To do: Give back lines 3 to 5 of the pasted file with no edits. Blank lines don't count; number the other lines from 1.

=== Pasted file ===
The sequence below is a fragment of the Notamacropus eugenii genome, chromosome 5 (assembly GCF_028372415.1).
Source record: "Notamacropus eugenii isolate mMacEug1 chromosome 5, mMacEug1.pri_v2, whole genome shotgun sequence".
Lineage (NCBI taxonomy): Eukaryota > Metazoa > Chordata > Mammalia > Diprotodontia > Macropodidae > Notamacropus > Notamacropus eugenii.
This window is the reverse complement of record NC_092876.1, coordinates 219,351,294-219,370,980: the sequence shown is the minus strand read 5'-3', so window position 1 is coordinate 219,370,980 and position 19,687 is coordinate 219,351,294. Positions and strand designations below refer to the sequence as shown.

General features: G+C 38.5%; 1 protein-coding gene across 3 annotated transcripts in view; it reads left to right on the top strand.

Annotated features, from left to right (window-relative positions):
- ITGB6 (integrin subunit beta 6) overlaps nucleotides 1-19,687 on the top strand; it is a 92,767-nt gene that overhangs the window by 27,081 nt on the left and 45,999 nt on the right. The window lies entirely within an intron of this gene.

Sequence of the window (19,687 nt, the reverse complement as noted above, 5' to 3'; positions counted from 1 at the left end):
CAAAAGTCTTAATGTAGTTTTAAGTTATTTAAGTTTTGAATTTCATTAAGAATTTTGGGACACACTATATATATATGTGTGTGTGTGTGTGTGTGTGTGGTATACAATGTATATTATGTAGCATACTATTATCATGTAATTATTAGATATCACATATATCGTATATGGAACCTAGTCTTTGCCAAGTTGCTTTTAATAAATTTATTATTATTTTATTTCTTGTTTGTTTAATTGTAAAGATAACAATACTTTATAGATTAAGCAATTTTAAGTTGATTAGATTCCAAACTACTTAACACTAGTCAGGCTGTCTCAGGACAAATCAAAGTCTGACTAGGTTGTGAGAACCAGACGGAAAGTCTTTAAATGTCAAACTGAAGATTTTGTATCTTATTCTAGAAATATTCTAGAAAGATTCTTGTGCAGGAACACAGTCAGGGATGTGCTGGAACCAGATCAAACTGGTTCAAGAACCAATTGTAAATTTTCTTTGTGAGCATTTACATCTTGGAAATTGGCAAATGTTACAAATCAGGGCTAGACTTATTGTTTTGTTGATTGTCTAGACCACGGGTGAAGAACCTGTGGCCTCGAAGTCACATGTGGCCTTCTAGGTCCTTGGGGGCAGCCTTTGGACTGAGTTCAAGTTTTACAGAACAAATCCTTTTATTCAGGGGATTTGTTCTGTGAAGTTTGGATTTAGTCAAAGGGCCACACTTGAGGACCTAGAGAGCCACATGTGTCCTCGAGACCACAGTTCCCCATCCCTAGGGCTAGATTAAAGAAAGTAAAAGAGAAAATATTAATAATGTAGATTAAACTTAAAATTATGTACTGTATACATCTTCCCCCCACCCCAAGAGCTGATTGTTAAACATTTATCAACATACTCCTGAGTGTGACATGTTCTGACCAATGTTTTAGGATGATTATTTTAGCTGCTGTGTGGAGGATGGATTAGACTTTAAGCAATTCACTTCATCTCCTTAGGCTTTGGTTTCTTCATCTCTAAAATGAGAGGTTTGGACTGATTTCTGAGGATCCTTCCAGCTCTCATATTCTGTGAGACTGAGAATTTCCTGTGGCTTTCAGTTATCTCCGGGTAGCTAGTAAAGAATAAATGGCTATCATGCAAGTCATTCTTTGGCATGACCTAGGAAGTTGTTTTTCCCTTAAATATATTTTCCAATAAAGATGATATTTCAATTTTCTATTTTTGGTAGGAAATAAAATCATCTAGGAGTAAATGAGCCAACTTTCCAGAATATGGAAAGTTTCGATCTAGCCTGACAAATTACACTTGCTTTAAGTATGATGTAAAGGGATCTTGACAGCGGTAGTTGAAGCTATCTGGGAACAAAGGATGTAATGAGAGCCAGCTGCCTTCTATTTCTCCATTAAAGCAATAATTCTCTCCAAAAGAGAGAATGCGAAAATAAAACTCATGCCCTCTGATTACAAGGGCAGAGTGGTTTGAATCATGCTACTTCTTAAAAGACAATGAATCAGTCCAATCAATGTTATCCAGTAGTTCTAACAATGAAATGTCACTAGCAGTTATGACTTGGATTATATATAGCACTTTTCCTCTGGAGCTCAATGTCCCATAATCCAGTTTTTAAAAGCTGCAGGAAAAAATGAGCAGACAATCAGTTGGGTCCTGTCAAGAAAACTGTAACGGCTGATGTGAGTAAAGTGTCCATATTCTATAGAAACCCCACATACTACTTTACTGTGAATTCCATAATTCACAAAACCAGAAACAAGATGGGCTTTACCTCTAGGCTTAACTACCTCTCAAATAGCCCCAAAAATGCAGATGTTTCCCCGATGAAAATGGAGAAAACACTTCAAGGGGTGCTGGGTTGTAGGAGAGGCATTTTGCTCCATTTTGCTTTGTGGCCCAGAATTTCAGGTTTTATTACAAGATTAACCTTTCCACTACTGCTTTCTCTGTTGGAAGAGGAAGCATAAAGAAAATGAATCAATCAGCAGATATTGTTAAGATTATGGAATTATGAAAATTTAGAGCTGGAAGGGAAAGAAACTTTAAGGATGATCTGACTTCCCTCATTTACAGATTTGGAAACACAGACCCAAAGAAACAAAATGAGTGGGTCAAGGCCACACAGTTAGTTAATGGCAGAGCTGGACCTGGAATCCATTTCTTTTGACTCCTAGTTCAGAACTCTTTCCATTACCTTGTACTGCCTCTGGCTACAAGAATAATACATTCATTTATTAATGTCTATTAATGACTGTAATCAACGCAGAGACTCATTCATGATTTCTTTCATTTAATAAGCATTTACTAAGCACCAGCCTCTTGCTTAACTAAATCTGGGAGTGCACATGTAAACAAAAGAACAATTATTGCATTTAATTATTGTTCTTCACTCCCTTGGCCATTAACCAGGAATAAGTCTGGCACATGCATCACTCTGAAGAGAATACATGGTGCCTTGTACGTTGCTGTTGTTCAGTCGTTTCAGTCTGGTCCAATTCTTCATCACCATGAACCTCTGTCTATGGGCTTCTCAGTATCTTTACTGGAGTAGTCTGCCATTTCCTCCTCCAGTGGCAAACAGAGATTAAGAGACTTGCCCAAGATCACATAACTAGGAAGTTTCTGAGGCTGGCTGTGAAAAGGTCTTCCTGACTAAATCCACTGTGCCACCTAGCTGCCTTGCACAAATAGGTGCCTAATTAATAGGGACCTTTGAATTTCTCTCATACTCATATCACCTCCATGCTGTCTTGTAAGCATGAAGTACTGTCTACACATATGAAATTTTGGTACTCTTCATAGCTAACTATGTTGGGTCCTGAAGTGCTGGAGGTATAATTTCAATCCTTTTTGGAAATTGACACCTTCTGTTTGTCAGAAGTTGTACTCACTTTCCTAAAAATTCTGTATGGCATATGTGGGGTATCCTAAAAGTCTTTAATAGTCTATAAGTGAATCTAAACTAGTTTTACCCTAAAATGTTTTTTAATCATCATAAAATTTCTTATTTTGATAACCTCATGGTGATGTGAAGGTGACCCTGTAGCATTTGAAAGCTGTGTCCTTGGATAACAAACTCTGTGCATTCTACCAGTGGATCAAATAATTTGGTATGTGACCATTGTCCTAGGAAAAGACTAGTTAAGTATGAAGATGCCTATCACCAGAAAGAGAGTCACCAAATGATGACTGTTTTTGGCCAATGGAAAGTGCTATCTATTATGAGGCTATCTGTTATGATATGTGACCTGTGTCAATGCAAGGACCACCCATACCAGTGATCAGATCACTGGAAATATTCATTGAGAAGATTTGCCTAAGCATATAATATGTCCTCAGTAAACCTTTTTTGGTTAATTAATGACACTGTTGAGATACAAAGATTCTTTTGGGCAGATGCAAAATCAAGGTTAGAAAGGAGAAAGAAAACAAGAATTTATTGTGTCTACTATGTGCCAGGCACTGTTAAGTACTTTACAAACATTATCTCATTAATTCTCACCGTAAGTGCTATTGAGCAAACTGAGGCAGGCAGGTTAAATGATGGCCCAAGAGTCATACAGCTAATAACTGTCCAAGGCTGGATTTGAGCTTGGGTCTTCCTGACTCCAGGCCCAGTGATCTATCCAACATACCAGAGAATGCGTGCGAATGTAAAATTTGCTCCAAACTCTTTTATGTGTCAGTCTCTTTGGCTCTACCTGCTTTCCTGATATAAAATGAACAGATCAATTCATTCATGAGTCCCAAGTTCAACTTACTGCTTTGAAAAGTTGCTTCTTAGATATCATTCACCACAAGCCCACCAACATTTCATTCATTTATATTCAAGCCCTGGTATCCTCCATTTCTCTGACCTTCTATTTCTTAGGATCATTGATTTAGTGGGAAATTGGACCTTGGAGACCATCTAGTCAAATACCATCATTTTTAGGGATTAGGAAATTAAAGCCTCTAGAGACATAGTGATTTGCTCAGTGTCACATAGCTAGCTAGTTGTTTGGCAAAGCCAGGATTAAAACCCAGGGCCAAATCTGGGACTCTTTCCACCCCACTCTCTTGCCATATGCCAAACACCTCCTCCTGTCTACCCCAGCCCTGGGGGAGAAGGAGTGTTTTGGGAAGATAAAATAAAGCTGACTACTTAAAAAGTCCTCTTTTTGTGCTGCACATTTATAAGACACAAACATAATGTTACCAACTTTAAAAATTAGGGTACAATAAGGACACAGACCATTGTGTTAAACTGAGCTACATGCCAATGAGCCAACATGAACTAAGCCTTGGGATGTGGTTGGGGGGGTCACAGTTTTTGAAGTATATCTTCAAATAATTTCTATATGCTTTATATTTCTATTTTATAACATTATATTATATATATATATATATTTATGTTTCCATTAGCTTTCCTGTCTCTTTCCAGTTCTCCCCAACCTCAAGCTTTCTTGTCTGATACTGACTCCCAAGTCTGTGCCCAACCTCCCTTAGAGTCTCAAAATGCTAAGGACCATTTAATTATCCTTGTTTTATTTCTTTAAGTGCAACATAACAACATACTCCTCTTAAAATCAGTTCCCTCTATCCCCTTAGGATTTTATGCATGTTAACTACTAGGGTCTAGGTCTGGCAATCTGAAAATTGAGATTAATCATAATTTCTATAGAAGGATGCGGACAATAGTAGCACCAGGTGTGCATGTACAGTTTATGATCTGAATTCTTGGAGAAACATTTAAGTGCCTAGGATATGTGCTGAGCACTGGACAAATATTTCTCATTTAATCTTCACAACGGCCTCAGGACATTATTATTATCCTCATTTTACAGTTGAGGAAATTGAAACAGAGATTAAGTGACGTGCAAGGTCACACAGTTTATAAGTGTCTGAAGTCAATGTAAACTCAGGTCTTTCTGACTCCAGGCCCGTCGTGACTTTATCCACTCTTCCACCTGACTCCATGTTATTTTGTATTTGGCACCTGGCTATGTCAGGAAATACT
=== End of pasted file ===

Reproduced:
Lineage (NCBI taxonomy): Eukaryota > Metazoa > Chordata > Mammalia > Diprotodontia > Macropodidae > Notamacropus > Notamacropus eugenii.
This window is the reverse complement of record NC_092876.1, coordinates 219,351,294-219,370,980: the sequence shown is the minus strand read 5'-3', so window position 1 is coordinate 219,370,980 and position 19,687 is coordinate 219,351,294. Positions and strand designations below refer to the sequence as shown.

General features: G+C 38.5%; 1 protein-coding gene across 3 annotated transcripts in view; it reads left to right on the top strand.